Becky, we bring our tubs into the local meals on wheels site. Alot of times they have a sit down dinner for folks who live in the area and can get there. They use the tubs for leftovers for the guests to buy an extra meal to take home.

  6. Our trash pickup is through Waste Management, and I don’t think they allow us to do recycling. No one in our neighborhood has a recycling can.

    I’d love to recycle, I guess I need to check to see if there is a recycling center near by. However, I think after a while you’d do more harm by driving out there than you’d help by recycling :(

  7. Found you via the Top 100 PF blogs list!

    I’d love to see what you decide to do about composting. We just planted a flower bed for the first time yesterday, and I would love to use compost as fertilizer (if that can be done)!

  8. Lynnae:

    Wow I’m really amazed at how many states don’t offer refunds for recycling, or worse, that charge for picking up recycling! Hopefully that will change soon.

    I live in a pretty “green” area, so the options for being kind to the environment are abundant here. I think there are even “green” communities being built in our town.

  9. Mrs. PT:

    I am an avid recycler. My tree hugger ways are likely due to growing up in southern California.

    Unfortunately, in Texas (at least the area I live in) doesn’t offer any monetary compensation for this good habit. We do it anyway!!

    Thanks for your posts, I enjoy reading them.

  10. dawn:

    I’m ashamed to say I’m quite new to the whole recycling thing. My friends and family were always in disbelief when they found out I(the gardening nature girl) didn’t recycle. I used to like to justify my laziness by thinking “we just don’t have the room” for sorting and storing recyclables. Last semester, the youngest son was in an environmental science class at school, and he motivated me to finally do it. It is so not as big of a deal that I had made it into. We recycle all that our community’s recycling center will take. This also allows us to use the smallest trash receptacle that the city has – which keeps are monthly garbage removal cost low. It feels really good to not have not recycling on my conscious, too!
    We have composted for years, because we are huge garden fanatics. It’s really fun for the kids to discover all the earthworms that will take up residence in your compost pile, too! (Could be a nice little side business for your son Sam – selling earth worms as fishing bait this summer?)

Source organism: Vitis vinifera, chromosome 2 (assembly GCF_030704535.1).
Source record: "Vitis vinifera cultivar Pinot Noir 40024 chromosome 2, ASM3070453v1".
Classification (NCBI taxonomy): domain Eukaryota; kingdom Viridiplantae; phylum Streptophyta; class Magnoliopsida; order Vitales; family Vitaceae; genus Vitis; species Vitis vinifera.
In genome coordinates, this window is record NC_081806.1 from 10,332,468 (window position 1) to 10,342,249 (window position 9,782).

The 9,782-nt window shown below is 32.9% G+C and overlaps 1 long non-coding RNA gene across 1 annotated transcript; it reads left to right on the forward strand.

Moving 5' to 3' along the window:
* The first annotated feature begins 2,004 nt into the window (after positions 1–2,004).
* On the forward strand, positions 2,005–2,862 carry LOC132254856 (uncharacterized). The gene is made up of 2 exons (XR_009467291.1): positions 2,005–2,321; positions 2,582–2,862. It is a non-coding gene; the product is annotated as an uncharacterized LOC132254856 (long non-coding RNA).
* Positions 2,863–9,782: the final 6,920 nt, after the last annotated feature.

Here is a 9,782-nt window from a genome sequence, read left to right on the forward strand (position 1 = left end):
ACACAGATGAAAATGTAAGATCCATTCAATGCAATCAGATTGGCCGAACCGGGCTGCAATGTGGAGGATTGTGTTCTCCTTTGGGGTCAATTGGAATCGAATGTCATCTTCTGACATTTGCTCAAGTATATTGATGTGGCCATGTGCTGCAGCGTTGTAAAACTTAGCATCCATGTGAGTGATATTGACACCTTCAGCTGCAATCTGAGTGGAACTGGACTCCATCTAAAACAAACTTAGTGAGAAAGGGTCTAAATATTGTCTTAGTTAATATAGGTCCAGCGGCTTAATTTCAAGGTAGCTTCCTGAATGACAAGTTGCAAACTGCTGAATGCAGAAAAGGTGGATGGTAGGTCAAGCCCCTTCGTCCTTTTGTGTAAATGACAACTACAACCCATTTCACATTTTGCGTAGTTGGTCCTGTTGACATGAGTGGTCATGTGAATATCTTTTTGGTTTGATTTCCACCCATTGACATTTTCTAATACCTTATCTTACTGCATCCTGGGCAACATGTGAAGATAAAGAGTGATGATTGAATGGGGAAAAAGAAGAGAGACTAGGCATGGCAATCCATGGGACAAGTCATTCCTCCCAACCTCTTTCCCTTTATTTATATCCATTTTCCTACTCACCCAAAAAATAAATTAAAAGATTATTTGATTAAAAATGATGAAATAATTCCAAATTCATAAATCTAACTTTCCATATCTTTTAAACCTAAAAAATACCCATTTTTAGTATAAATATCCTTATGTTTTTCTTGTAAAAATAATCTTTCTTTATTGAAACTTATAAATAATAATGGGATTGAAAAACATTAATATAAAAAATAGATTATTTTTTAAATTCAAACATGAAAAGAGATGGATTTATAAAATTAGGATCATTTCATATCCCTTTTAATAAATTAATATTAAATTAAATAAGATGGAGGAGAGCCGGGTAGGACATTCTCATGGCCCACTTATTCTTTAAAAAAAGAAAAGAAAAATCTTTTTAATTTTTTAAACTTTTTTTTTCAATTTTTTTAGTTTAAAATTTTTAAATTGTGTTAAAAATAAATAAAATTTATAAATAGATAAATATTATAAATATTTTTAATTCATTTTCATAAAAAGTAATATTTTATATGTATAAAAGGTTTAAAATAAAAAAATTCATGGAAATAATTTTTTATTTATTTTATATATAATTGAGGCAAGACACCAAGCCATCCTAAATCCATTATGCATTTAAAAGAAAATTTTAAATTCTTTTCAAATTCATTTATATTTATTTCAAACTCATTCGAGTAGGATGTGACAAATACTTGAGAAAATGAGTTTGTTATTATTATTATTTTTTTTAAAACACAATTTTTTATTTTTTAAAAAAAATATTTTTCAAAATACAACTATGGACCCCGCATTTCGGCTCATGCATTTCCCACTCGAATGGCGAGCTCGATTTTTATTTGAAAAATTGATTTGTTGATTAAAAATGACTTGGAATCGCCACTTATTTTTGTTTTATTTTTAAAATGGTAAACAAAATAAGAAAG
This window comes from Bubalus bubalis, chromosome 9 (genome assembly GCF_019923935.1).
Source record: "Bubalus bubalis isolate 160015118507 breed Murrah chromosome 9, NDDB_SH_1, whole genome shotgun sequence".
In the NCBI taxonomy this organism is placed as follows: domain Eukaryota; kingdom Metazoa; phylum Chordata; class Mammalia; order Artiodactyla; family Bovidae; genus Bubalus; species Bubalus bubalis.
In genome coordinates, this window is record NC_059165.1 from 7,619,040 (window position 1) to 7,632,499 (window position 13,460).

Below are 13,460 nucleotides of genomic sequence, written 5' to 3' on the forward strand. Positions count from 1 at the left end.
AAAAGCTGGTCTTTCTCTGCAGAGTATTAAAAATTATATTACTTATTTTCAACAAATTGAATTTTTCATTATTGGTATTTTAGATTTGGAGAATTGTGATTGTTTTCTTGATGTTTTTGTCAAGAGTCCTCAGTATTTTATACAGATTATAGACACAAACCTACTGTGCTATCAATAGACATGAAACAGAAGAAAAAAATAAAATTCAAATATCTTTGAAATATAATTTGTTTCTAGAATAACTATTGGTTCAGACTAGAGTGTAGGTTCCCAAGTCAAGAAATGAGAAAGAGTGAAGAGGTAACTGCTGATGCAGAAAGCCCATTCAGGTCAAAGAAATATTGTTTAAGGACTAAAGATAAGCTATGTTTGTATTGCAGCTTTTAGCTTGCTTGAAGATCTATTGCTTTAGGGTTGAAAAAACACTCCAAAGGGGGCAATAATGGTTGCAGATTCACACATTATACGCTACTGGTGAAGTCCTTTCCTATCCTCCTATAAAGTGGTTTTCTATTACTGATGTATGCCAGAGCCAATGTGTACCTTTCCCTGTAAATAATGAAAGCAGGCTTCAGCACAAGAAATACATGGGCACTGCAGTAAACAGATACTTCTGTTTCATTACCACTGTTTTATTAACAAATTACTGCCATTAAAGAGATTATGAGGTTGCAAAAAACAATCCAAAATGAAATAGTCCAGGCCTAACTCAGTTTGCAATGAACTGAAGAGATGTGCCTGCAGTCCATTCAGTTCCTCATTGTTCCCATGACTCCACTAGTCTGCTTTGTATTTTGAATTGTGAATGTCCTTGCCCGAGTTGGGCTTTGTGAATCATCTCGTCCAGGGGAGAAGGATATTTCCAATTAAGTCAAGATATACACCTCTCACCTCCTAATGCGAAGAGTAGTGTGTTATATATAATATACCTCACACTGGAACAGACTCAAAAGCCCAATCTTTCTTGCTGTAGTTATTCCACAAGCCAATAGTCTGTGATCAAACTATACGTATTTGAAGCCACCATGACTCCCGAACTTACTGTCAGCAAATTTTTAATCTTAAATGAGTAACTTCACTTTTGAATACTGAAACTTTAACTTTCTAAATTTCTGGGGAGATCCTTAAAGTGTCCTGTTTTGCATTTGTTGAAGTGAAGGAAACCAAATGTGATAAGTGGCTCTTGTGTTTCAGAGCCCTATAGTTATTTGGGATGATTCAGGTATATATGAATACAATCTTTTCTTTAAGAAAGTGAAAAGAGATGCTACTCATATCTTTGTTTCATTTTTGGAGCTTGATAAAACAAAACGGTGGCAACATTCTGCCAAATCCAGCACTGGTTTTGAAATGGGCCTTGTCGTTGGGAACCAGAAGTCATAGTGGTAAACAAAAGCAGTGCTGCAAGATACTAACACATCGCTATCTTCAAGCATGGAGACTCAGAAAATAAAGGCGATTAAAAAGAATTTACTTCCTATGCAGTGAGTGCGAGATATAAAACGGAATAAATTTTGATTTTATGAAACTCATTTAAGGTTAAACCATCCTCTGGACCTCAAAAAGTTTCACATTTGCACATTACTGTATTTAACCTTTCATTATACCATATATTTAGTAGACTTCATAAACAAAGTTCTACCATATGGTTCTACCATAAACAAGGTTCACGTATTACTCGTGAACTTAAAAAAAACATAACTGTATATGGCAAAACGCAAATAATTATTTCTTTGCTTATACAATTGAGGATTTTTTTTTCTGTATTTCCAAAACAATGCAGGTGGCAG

You know what too? People buy those BTFE & Campbells soup labels on Ebay – it’s crazy!

  11. Tom:

    The box tops for education is a great program. It reminds me of the campbells soup labels back in the day that helped the schools.

    I live in Michigan and I pretty much make it a habit to return cans because you get the ten cents back. I think its a great way to get the community to recycle because even the ones that don’t return the bottles, I always see people digging through the trash looking for bottles, haha.

  12. I have a recycling bin but it really gets on my nerves that I actually have to pay EXTRA every month to recycle. Im not sure if thats typical, but around here all the waste services charge extra for it.

  13. Fabs:

    Just last week I called our garbage pickup and switched from 3 cans to 1 a week! Because we have been recycling we have consistently only had one can a week for 4 people. It’s a great feeling. I would love to compost, but we have bear problems in the summer where we live, so that scares me.

  14. Well…not only do we not save money by recycling, it actually costs us $5 extra a month to be able to recycle, since we pay for private trash pick up. But, for us, it’s worth it knowing that our things that are recyclable are being disposed of properly.